(Reuters) - The U.S. Supreme Court agreed on Monday to decide whether a federal administrative process frequently used by technology companies to ward off patent infringement lawsuits violates the constitutional rights of patent owners.
The justices agreed to hear an appeal by Houston-based oilfield services company Oil States International Inc of a lower court’s ruling upholding a proceeding called inter partes review in which the U.S. Patent and Trademark Office can cancel patents the agency previously granted.
The company asserts that because the agency’s process does not give patent owners the option of a jury trial, it violates the right to a jury trial enshrined in the U.S. Constitution.
Under the agency’s process, administrative law judges review a patent and decide whether the patent office made a mistake in granting it.
The Supreme Court has said there is a right to a jury trial in disputes in which private property can be revoked. Oil States’ position is that patents are a type of private property so inter partes reviews are unconstitutional.
The patent office used the review process to invalidate one of Oil States’ patents at the request of a competitor it had sued for infringement, Greene’s Energy Group.
The case involves a patent relating to hydraulic fracking but will be closely watched by technology companies because they have frequently used inter partes review to invalidate patents they have been accused of infringing, said Alan Fisch, a patent lawyer at the law firm Fisch Sigler.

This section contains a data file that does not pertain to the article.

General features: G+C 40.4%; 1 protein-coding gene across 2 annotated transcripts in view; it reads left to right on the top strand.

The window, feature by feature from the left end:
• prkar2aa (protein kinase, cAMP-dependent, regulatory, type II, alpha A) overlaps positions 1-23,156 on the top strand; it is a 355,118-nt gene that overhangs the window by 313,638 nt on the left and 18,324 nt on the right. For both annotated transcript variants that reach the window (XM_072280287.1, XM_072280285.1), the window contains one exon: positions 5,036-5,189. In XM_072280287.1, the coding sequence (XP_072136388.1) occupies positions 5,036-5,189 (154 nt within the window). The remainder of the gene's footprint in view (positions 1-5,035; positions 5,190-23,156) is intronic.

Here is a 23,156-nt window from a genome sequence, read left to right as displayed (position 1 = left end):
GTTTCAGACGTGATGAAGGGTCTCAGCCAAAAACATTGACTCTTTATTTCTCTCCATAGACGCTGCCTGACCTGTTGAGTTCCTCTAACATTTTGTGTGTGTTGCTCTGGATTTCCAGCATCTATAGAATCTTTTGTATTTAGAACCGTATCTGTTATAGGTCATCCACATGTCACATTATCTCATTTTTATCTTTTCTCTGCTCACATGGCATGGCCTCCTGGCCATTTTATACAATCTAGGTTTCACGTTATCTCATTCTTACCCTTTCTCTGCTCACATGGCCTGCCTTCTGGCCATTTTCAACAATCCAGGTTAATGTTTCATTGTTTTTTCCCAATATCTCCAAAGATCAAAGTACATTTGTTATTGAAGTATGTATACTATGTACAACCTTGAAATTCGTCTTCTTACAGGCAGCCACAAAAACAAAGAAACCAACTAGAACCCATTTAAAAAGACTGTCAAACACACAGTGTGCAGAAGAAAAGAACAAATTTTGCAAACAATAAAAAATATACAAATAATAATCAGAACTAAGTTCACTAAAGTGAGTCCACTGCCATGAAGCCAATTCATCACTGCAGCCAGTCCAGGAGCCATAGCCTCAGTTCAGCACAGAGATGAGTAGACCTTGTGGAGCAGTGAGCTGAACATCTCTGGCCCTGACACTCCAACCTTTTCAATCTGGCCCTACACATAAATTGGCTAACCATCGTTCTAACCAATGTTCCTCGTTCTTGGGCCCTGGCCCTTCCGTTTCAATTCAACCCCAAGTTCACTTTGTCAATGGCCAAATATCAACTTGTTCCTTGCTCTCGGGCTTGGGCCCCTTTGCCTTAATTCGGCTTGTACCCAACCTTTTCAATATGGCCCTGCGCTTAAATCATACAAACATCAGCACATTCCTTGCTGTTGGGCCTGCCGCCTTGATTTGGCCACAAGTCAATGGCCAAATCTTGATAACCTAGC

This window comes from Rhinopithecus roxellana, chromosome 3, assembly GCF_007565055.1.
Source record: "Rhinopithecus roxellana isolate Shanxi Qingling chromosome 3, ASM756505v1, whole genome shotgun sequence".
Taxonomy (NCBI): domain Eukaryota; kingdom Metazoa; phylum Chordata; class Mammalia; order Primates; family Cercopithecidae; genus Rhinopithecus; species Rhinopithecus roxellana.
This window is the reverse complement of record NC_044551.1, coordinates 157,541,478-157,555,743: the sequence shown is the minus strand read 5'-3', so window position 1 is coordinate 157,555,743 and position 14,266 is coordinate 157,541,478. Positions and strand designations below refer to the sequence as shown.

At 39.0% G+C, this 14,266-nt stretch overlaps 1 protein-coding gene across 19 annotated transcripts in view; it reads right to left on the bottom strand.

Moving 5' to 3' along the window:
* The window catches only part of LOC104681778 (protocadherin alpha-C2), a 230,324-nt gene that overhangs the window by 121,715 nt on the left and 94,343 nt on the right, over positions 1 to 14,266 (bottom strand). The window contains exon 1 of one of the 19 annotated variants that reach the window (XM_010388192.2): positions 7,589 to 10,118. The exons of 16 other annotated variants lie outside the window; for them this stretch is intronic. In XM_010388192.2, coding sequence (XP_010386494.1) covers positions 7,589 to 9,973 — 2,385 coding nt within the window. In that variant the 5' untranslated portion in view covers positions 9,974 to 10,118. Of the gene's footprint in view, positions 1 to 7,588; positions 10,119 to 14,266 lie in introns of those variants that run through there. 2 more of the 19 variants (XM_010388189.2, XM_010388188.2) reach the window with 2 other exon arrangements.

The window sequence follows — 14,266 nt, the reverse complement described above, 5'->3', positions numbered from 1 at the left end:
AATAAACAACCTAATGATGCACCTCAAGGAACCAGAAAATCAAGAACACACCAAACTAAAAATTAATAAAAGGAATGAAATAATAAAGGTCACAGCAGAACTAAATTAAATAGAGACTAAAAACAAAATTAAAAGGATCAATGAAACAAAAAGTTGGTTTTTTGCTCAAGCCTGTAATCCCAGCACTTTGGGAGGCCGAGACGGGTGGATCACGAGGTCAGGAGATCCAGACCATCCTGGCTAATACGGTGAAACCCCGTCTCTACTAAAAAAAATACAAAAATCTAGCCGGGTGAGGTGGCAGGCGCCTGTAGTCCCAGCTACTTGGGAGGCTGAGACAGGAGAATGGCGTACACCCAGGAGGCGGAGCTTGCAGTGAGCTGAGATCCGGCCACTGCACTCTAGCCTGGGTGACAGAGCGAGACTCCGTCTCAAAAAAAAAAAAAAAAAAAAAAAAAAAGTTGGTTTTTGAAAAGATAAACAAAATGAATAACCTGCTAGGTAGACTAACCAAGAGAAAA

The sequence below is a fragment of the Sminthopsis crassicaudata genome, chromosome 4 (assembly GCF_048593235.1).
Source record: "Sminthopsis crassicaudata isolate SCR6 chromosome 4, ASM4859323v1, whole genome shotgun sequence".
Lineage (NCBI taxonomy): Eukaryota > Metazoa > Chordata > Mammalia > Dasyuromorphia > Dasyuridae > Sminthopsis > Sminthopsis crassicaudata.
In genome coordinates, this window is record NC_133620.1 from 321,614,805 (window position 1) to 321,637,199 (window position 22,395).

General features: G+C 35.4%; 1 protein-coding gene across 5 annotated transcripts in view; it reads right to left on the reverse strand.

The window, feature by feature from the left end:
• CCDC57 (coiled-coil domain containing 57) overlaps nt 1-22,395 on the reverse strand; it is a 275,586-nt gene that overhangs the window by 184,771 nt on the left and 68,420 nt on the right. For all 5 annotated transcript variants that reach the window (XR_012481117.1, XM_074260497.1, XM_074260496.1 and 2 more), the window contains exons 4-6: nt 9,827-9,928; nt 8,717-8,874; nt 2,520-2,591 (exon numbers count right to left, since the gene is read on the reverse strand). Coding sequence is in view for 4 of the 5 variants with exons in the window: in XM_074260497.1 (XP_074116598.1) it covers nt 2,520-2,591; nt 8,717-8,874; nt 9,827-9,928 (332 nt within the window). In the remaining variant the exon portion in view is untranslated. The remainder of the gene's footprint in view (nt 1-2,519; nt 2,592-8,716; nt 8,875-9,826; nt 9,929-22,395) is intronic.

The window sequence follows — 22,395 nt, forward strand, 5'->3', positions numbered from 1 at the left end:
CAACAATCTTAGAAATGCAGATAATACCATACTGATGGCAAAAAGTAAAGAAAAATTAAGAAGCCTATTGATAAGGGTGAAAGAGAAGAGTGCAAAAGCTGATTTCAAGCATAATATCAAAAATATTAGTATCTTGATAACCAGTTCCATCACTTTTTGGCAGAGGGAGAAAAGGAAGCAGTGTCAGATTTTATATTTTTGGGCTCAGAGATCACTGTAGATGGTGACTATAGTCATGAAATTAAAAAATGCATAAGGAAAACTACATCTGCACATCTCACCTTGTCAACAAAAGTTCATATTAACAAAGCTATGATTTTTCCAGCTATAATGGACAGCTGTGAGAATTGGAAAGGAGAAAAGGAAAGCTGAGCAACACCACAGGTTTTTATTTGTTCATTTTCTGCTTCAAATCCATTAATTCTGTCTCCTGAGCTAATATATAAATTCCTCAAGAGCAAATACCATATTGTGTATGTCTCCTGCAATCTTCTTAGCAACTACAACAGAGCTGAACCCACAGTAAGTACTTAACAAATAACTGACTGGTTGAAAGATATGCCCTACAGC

Apple Inc, Google Inc and Samsung Electronics Co are among the companies that most frequently use inter partes reviews as a defensive strategy in patent disputes.
Congress created inter partes review through the America Invents Act of 2011, a law intended to combat companies that assert patents but do not make products of their own, pejoratively called “patent trolls.”
The inter partes review process was designed to be cheaper and faster than traditional litigation. Companies hit with patent lawsuits will often respond by initiating a review in the hopes of quickly invalidating the patent at issue.
“Use of these procedures has risen in popularity each year and has been somewhat transformative in the way patent litigation is handled,” said Neel Chatterjee, a patent lawyer at the law firm Goodwin Procter.
The U.S. Court of Appeals for the Federal Circuit rejected Oil States’ argument, finding patents are not private property, so the lack of a jury is not unconstitutional. The company then appealed to the Supreme Court.
Reporting by Jan Wolfe; Editing by Will Dunham
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